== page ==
General Electric Co will shed most of its finance unit and return as much as $90 billion to shareholders...
General Electric Co will shed most of its finance unit and return as much as $90 billion to shareholders as it becomes a “simpler” industrial business instead of an unwieldy hybrid of banking and manufacturing.
The company on Friday outlined a restructuring plan that includes buying back up to $50 billion of its shares, selling about $30 billion in real estate assets over the next two years and divesting more GE Capital operations. GE stock jumped 8.8 percent.
“The stock has been under-owned by institutional investors, and that’s going to change now,” said Tom Donino, co-head of equity trading at First New York Securities.
Analysts said the moves could help lift the valuation of the stock, which has traded at 14.3 times estimated 2015 earnings per share, below three-quarters of its peers in the Standard & Poor’s industrial sector index, Thomson Reuters StarMine data shows.
GE said it could return up to $90 billion to investors through a combination of dividends, the $50 billion in share buybacks, and completion of the previously announced spinoff of its Synchrony Financial credit card unit planned for late this year.
The repurchase program, which will be partly funded by $35 billion through money returned from GE Capital, is the second-biggest in history after Apple Inc’s $90 billion plan. GE, which had 10.06 billion shares outstanding on Jan. 31, said it expected to reduce that by as much as 20 percent to 8 billion to 8.5 billion by 2018.
In all, GE said it planned to shed $275 billion in GE Capital assets. That includes the Synchrony spinoff, the real estate transaction announced on Friday, and future sales of commercial lending and consumer banking businesses with assets of about $165 billion.
The company plans to keep $90 billion in finance assets directly related to selling its products such as jet engines, medical equipment and power generation and electrical grid gear.
GE has forecast earnings of $1.70 to $1.80 per share for this year, including 60 cents from GE Capital, but expects profit to be “substantially higher” in 2018, executives said on a conference call with analysts. Shrinking GE Capital will reduce earnings by 25 cents per share, they said, but the stock buybacks should offset that impact.
The company already had a significant number of inquiries about GE Capital units before Friday’s announcement, said Keith Sherin, the finance unit’s chief.
Blackstone Group LP and Wells Fargo & Co confirmed that they were buying most of the assets of GE Capital Real Estate for about $23 billion.
This is the biggest deal in the commercial property market since Blackstone’s acquisition of office landlord Equity Office Properties Trust in 2007 for $39 billion, including debt.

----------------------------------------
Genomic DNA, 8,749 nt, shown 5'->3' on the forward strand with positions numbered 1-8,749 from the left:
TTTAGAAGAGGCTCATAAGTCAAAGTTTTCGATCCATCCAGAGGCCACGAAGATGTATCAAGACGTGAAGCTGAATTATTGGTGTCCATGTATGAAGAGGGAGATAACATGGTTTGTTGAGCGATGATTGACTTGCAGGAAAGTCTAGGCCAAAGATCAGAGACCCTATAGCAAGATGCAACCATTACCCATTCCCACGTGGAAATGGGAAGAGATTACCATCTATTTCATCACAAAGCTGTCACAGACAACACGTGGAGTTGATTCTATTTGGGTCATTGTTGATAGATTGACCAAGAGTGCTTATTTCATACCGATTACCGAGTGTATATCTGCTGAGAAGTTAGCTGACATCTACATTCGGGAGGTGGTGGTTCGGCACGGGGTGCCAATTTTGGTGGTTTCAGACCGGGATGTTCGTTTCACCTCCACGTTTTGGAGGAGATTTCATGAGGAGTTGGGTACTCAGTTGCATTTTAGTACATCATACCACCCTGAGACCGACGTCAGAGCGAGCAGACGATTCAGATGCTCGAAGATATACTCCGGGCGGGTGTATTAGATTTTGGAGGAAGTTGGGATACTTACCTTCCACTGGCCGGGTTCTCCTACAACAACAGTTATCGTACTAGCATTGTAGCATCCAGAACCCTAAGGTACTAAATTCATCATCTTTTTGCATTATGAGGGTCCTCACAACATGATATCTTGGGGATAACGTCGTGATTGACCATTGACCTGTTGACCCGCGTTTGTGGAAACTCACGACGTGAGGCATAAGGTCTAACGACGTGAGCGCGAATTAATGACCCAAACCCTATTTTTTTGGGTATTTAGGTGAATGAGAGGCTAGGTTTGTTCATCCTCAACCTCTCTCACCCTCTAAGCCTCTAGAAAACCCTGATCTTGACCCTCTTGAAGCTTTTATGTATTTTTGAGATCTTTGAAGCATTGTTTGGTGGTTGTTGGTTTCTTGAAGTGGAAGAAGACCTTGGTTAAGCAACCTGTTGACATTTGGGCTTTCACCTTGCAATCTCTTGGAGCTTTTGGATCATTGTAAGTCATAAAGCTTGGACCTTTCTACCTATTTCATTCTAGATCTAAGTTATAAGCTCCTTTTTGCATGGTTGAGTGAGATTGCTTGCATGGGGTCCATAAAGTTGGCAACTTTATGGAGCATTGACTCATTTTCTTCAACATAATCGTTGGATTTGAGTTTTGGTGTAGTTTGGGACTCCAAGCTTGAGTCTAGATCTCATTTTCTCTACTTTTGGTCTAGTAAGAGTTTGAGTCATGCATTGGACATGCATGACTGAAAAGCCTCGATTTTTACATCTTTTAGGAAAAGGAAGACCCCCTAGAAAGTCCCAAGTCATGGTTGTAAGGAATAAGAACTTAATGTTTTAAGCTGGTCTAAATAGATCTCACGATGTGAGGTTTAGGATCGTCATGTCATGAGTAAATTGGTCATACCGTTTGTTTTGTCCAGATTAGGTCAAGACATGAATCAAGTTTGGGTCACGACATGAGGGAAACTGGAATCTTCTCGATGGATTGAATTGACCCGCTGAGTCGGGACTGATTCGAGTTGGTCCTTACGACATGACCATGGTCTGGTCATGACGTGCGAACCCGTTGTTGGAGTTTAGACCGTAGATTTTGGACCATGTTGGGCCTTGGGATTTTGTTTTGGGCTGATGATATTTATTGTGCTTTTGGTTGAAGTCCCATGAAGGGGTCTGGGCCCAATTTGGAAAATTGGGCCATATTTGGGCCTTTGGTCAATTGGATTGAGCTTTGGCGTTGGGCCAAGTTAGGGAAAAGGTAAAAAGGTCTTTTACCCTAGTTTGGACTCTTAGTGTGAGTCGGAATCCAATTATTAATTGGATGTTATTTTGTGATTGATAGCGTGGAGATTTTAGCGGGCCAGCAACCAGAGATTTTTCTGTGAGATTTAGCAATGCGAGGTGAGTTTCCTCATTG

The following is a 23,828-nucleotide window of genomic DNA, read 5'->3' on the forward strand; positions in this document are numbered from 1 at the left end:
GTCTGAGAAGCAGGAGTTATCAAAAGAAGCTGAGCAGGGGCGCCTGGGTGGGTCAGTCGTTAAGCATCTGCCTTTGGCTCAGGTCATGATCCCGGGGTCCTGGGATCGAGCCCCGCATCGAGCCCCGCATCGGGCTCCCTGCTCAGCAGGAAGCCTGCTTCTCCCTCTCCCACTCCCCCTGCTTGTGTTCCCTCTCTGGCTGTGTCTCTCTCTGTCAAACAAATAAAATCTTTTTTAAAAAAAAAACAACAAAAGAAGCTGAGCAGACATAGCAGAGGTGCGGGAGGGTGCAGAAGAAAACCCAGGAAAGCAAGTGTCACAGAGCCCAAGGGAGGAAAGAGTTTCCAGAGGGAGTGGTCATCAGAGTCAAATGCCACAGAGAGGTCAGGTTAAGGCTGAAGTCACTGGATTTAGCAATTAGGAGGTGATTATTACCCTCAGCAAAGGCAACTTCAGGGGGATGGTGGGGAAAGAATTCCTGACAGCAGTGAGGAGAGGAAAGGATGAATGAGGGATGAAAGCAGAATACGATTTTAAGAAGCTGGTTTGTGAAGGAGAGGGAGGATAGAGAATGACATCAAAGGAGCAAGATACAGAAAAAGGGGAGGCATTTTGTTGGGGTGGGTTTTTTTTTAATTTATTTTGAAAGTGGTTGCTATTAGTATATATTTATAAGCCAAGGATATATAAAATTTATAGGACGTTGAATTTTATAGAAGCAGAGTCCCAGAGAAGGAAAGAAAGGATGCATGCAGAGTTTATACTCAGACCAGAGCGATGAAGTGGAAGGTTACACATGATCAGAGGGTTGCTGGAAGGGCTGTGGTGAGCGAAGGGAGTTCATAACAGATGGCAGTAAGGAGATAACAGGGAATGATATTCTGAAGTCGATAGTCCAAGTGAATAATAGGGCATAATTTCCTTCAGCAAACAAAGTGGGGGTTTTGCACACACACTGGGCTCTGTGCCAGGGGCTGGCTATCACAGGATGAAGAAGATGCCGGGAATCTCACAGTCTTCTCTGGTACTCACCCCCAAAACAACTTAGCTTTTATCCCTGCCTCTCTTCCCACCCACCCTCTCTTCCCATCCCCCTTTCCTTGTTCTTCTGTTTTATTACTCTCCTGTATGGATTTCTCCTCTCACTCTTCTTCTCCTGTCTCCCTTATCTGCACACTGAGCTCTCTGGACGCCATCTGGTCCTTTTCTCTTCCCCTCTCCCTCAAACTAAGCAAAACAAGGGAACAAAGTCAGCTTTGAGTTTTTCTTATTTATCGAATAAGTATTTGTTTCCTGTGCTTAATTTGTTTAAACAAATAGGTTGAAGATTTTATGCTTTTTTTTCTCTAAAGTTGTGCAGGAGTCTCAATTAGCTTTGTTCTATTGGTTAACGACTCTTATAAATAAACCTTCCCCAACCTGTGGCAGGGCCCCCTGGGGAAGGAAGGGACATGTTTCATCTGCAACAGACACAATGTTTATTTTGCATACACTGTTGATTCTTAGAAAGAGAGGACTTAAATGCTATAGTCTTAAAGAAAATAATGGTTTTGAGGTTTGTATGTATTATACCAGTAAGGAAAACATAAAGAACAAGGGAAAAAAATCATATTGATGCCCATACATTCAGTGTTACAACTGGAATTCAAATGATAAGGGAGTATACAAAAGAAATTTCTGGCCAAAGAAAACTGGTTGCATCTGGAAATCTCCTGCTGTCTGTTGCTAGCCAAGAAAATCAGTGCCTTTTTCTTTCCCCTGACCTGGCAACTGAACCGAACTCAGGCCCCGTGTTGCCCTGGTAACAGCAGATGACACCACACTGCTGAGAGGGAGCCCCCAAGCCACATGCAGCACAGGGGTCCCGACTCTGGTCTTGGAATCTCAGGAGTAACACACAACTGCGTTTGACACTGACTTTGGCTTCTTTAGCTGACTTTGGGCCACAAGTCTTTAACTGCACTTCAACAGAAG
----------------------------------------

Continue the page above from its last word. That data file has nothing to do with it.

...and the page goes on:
FOCUS ON INDUSTRIAL
The moves announced on Friday will dramatically reduce GE’s exposure to lending and other financial businesses.
GE Chief Executive Officer Jeff Immelt told investors the company would try to generate 90 percent of its profits from industrial operations by 2018. He had previously forecast that share would grow to 75 percent by 2016 from 55 percent in 2013.
“We just think the market timing is very good vis-a-vis the value of financial service assets,” Immelt said in an interview. “There have been moments in the past when there weren’t a lot of buyers. Now there are.”
Immelt and other GE executives said they planned to spend $3 billion to $5 billion a year on industrial acquisitions.
Executives gave several reasons for GE’s accelerated retreat from financial businesses. One is that since the financial crisis, it has become more difficult for GE to fund its lending operations.
GE funded many of its loans and leases by borrowing money from bond markets. During the financial crisis it lost access to that funding, bringing it uncomfortably close to running out of cash.
Lenders like GE Capital and CIT Group Inc, which cannot rely on bank deposits to fund their assets, have had to rethink the way they do business since the crisis. Many decided to either shed assets or become banks.
GE Capital’s size and the potential risks in its lending portfolio made it subject to government regulation as a systemically important financial institution. GE said it would apply to escape that oversight in 2016 as it reduces the financial business’ size.
GE said it would take after-tax charges of about $16 billion for the restructuring in the first quarter, of which about $12 billion would be non-cash.
Shares of GE were sluggish for the past year despite previous moves to reposition itself around the industrial businesses. Still, Friday’s more dramatic move away from finance caught some analysts by surprise.
“What we did not expect was the speed with which management would move to undertake this transformation,” Sanford Bernstein analyst Steven Winoker wrote. “We view today’s announcement as an overwhelming positive for the company.”
During the conference call, Barclays analyst Scott Davis told executives that while he had been a critic, “this is good stuff … I guess you can keep your jobs a little longer.”
JPMorgan Chase & Co and Centerview Partners provided general financial advice to GE, while Bank of America Corp and Kimberlite Advisors advised on the real estate deal. Eastdil Secured and Wells Fargo Securities were advisers to Blackstone and Wells Fargo.